Katherine Min (English) received her second N.H. Council for the Arts fellowship. Min will be a fellow at the MacDowell Colony in Peterborough this spring and will also be an artist fellow at the Virginia Center for the Creative Arts. Min presented a workshop and reading at the Lincoln Public Library for the Arts Alliance of Northern New Hampshire.

Annette Mitchell (Art) showed work in the WCA-NH exhibit at the Franklin Pierce Law Center in Concord, N.H. and the group’s “6 x 6” show in Laconia. She was a featured artist in the Tilton “Art Walk” in September. She presented printmaking workshops at the Art Educators’ Association conference in Manchester, and at the New England Art Education conference in Hyannis, Mass. For the third year, the N.H. Coalition Against Domestic and Sexual Violence chose one of her prints for their notecards.

Irene Mosedale (Education) presented, “Through the Looking Glass: Children’s Literature to Support Mathematical Learning” at ATMNE’s Centennial Celebration in Manchester, N.H.

Paul Mroczka’s (Music, Theatre, and Dance) screenplay, The Watercress, was among only 20 out of 4,000 screenplays chosen as semi-finalists in the prestigious Austin Film Festival Screenplay Competition.

Mark Okrant (Social Science) spoke on “Issues Communities Face as They Turn to a Tourism Economy” before the Northern New England chapter of the American Planning Association. He is one of only 10 U.S. academics to be admitted to the International Association of Scientific Experts in Tourism.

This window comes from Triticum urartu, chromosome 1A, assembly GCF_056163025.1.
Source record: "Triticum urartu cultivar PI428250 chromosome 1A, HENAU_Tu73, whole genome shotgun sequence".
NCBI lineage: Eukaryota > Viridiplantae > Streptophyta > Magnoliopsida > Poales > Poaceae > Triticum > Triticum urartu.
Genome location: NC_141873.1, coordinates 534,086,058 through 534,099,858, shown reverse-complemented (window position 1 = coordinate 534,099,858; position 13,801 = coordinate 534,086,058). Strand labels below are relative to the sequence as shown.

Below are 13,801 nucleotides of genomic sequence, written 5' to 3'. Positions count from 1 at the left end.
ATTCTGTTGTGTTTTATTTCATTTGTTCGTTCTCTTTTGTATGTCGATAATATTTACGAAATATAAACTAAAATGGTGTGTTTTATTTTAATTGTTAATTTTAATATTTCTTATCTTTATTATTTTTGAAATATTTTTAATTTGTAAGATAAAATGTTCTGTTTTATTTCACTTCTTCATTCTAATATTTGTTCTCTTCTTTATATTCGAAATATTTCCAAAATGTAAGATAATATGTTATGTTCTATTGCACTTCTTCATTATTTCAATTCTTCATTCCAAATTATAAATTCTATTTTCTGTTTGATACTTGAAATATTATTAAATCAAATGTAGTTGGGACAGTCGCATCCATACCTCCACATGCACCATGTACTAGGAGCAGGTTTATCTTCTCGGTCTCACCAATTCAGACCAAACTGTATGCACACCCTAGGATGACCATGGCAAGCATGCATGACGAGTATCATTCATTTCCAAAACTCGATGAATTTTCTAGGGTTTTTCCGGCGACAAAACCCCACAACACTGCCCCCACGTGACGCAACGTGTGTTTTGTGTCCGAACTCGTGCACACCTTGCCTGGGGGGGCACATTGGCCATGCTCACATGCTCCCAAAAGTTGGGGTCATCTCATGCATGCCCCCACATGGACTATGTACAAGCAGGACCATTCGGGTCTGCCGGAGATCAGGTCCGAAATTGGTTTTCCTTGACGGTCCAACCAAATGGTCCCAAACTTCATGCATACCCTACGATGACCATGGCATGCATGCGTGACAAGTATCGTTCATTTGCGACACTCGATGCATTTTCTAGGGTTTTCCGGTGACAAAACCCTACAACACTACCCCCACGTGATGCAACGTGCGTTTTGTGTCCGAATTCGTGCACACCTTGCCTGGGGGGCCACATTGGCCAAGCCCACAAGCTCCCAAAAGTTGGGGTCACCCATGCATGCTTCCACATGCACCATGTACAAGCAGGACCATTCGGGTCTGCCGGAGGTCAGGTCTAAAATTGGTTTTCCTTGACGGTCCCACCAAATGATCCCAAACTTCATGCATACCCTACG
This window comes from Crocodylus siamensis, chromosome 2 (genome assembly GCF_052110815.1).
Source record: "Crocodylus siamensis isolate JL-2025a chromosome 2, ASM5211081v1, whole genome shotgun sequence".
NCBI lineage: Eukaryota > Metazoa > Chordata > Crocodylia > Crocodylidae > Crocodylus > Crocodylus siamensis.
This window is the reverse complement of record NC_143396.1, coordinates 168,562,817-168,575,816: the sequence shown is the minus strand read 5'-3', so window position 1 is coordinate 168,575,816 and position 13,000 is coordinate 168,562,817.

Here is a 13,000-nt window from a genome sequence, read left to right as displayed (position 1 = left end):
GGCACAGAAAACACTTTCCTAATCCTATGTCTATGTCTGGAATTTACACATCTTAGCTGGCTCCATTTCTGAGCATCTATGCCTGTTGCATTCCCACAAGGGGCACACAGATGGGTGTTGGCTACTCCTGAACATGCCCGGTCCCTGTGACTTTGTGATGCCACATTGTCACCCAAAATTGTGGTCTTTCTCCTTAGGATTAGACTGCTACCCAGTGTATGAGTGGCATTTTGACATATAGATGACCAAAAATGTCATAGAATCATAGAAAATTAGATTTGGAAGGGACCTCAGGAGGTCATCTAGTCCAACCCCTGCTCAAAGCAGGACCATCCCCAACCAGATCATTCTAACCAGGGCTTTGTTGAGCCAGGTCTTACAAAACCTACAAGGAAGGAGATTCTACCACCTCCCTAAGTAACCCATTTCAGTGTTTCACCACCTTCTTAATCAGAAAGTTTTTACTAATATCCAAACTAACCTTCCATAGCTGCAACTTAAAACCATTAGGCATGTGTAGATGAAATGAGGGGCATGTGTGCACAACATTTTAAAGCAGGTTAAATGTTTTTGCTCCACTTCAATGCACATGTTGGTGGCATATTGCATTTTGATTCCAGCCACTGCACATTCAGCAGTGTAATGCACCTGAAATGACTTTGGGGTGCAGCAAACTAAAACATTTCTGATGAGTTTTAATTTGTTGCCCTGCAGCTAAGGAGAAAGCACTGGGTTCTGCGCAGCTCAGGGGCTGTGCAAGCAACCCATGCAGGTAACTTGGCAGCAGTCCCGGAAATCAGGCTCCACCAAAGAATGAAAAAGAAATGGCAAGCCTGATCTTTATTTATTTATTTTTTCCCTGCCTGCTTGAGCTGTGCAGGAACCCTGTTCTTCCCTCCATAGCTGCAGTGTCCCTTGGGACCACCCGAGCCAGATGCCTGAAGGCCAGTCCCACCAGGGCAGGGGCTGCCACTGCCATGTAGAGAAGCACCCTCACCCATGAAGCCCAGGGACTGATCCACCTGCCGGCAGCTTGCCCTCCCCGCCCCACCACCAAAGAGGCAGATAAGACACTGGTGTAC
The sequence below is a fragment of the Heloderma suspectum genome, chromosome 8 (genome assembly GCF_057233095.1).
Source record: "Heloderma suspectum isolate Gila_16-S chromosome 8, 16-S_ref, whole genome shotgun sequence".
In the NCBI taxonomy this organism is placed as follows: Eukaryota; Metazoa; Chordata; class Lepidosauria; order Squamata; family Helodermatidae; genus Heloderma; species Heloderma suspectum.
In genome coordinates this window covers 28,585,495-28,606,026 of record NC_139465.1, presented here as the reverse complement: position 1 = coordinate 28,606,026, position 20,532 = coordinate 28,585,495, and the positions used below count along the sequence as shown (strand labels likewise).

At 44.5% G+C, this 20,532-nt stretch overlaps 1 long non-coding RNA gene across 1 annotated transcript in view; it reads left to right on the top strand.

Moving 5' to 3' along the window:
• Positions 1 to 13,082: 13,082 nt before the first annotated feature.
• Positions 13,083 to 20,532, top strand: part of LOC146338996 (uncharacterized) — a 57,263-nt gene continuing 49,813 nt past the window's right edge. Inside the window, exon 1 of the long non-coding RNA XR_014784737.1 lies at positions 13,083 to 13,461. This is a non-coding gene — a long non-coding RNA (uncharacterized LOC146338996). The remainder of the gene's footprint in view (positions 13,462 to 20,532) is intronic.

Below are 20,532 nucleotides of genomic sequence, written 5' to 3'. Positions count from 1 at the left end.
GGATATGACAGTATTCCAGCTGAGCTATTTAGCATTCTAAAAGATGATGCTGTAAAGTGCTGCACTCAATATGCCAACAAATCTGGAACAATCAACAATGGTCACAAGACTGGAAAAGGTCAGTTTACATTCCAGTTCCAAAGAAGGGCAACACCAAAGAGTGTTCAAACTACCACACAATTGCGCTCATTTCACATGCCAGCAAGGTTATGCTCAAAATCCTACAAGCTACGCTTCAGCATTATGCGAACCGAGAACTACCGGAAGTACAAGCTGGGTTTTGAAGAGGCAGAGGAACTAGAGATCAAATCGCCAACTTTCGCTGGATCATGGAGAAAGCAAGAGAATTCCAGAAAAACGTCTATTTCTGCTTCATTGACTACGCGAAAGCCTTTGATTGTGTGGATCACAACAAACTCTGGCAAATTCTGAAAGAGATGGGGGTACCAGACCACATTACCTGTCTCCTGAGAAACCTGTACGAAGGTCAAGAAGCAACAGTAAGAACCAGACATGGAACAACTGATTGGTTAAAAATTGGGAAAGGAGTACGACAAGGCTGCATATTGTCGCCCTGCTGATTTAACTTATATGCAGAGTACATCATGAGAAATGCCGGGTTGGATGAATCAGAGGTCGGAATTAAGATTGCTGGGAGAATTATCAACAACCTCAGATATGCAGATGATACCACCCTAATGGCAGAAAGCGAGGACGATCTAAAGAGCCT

Rik Pfenninger (Music, Theatre, and Dance) performed with the New Hampshire Music Festival orchestra and in jazz venues throughout upstate New York last summer. He recently released a new jazz CD, A Child is Born, featuring Pfenninger on saxophones, adjunct faculty Paul Bourgelais (guitar), Don Williams (bass), Tim Gilmore (drums), Scott Grant (trombone) and PSU student Kathleen Kolman on vocals. See www.rpjazz.com.

Paul Rogalus’ (English) short story, “Border Patrol,” was published in The Bukowski Hangover Project (Sisyphus Press).

Leo Sandy (Education) gave workshops to inmates at the Laconia State Prison with students Jennifer White, Melissa Spurling and Scott Moynahan. He presented “What Children Need” to parents at Gilford and Bartlett (N.H.) elementary schools, and gave a TIGER presentation on bullying to parents and staff at St. Anthony’s School in Manchester. Sandy also served on the N.H. State Department of Education board of examiners for Alternative Three in School Psychology.

Marcia Santore’s (Public Relations) paintings were in the WCA-NH group exhibit at the Franklin Pierce Law Center in Concord, N.H. Her work was on view in the Boyd Science Center second floor lobby on the PSU campus, through January 2004.

Andrew Smyth (English) presented “Slanted Perspectives on Edmund Spenser’s Faerie Queene: Greg Bear and Literary Cyborg Eroticism” at the Popular Culture: Then and Now conference at Siena College, Albany, N.Y.

Bob Stremba (HPER), presented “Reflective Practice: Promoting Excellence in Leadership and Instruction,” at the international conference of the Association for Experiential Education, in Vancouver, British Columbia.

David Switzer (Social Science) presented “Snow Squall: One of the Last Great American Clipper Ships” at the technical symposium “After the Storm” at Southern Maine Community College.

Donald P. Wharton (President) was elected to the Society for the Protection of New Hampshire Forests board of trustees.

Stacey Yap (Social Science) presented “Water, Mountains and the Art of Feng Shui in New Hampshire” for the PSU Heritage Studies workshop “The Power of Place and the Layers of the New Hampshire Experience: from Native Americans to New Americans.”